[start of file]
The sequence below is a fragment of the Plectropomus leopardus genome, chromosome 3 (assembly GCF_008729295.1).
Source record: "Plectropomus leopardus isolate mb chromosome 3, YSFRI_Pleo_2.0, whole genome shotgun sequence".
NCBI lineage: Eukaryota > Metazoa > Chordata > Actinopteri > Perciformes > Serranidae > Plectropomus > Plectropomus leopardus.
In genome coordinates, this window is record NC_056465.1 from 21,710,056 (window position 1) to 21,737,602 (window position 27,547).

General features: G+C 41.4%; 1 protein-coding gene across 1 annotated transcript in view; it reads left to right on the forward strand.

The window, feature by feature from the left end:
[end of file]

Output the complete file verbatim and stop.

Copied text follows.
The sequence below is a fragment of the Plectropomus leopardus genome, chromosome 3 (assembly GCF_008729295.1).
Source record: "Plectropomus leopardus isolate mb chromosome 3, YSFRI_Pleo_2.0, whole genome shotgun sequence".
NCBI lineage: Eukaryota > Metazoa > Chordata > Actinopteri > Perciformes > Serranidae > Plectropomus > Plectropomus leopardus.
In genome coordinates, this window is record NC_056465.1 from 21,710,056 (window position 1) to 21,737,602 (window position 27,547).

General features: G+C 41.4%; 1 protein-coding gene across 1 annotated transcript in view; it reads left to right on the forward strand.

The window, feature by feature from the left end: